Where was Dogpatch amusement park? Dogpatch Amusement Park opened to great fanfare on June 15th, 1968. Featuring a steam train to take visitors up the mountaintop and an old-fashioned moonshine still, the park boasted over 30 attractions.
Families flocked to Dogpatch for fun and entertainment until 1993 when it sadly closed its doors due to low attendance and rising insurance rates.
Where Was Dogpatch Amusement Park?
Dogpatch USA was an amusement park based on Al Capp’s Li’l Abner comic strip located in Marble Falls, Arkansas. It featured exciting attractions like the Brain Rattler roller coaster, and allowed visitors to catch their own dinner at the trout pond.
Though it has been abandoned since 1993, photos and stories of its heyday still fascinate people as a reminder of how far theme parks have come since then.
History of the Park
In 1966, Albert Raney, Sr. decided to sell his family’s Ozark trout farm and listed it with O.J. Snow, a Harrison real estate agent. After examining the property, Snow saw potential for an amusement park based on pioneer themes—an idea he had entertained for years.
He noted that features of the area resembled those pictured in the Li’l Abner comic strip: Mill Creek Canyon at the base of a 55-foot (16.8 m) waterfall was deep enough to be the “bottomless canyon”, and the nearby tourist attraction Mystic Caverns (also owned by the Raney family) could become “Dogpatch cave”, where “Kickapoo Joy Juice” was brewed by a few unsavory Dogpatch characters.
To make this dream a reality, Snow and his associates formed Recreation Enterprises, Incorporated (REI) to develop the land and present the idea of a theme park to Al Capp.
According to an Arkansas Gazette article, Snow sent Capp home movies of the property and descriptions of the attractions which eventually led to what is now known as Dogpatch USA – one of Arkansas’ most beloved parks!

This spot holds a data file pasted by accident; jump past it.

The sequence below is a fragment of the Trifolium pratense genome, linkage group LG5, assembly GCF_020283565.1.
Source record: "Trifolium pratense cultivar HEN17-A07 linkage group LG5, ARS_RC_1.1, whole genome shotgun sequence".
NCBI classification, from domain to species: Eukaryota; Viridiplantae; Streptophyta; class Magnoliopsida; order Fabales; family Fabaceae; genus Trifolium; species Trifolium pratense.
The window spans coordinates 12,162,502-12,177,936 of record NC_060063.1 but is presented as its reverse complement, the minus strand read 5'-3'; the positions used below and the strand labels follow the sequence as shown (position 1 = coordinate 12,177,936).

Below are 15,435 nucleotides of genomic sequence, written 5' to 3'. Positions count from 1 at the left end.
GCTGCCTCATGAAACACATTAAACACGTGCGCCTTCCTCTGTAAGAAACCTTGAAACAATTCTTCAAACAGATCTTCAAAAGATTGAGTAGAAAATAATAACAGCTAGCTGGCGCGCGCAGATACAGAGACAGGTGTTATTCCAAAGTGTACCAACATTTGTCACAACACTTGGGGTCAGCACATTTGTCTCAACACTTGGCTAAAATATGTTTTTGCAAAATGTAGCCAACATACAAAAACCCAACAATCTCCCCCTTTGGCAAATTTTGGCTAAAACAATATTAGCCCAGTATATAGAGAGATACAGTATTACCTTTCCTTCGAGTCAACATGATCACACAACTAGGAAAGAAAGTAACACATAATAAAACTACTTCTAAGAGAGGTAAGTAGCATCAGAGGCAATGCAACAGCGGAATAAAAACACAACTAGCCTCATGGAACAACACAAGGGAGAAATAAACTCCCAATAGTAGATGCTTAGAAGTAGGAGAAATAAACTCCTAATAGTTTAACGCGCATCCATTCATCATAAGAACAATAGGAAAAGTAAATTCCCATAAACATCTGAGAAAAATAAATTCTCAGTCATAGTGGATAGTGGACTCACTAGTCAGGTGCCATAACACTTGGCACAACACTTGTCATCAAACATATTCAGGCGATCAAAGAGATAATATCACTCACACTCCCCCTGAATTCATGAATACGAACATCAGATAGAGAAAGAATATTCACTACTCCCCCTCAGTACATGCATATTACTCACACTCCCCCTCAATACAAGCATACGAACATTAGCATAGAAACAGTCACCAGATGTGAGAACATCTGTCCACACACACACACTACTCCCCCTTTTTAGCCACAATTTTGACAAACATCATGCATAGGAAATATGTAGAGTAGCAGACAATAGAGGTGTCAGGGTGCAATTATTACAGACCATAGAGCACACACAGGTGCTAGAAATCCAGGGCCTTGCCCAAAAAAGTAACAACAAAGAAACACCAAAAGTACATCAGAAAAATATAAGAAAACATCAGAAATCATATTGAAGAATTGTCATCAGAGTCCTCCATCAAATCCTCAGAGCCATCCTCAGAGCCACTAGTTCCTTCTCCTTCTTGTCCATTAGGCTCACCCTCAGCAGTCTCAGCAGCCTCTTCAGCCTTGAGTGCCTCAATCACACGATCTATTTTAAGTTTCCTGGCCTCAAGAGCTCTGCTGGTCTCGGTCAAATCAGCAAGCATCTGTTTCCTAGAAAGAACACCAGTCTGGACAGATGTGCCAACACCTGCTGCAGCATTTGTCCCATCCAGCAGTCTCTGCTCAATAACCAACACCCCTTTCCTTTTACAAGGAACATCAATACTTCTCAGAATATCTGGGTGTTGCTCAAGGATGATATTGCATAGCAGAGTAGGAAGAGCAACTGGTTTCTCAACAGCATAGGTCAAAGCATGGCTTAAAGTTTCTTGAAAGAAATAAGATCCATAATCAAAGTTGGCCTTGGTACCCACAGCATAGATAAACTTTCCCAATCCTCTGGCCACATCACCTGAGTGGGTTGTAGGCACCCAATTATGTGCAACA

Construction and Opening of the Park
The construction of Dogpatch USA began in 1967, when Al Capp and his wife attended the ground-breaking ceremony. Phase I of the project included the construction of buildings and rides, at a cost of $1,332,000.
The second phase was to include an RV park, amphitheater, motels and a golf course but would never be fully realized due to its high cost of $900,000.
Jim Schermerhorn renovated and renamed Mystic Caverns to Dogpatch Caverns, with improvements to ensure safety. While renovating, a second cave was discovered, meaning there would be two caves available to explore.
The roller coasters at the now closed theme park were saved from being left to rot in disrepair. Mad Mouse, Tobaggon, and Super Slide were all moved to Little Amerricka and another little known theme park. This was done in order to preserve these beloved rides for future generations to enjoy.
Unfortunately, not all of the attractions could be saved. Wild Water Rampage, a thrilling slide that sent riders down at a near ninety degree angle while splashing bystanders with water, was left behind due to its severe rusting and rotting away.
It is a sad reminder of what once was but also serves as an inspiration for those who worked hard to save the other rides from the same fate. The roller coasters that were saved can still be enjoyed today at Little Amerricka and other theme parks thanks to their efforts.
Dogpatch USA was an amusement park in Marble Falls, Arkansas that was based on the Li’l Abner comic strip and opened in 1966. It had many unique attractions such as mechanical animals and a trout pond, but closed in 1993. The roller coasters were later saved and moved to other theme parks, while some attractions could not be preserved due to rusting and rotting away.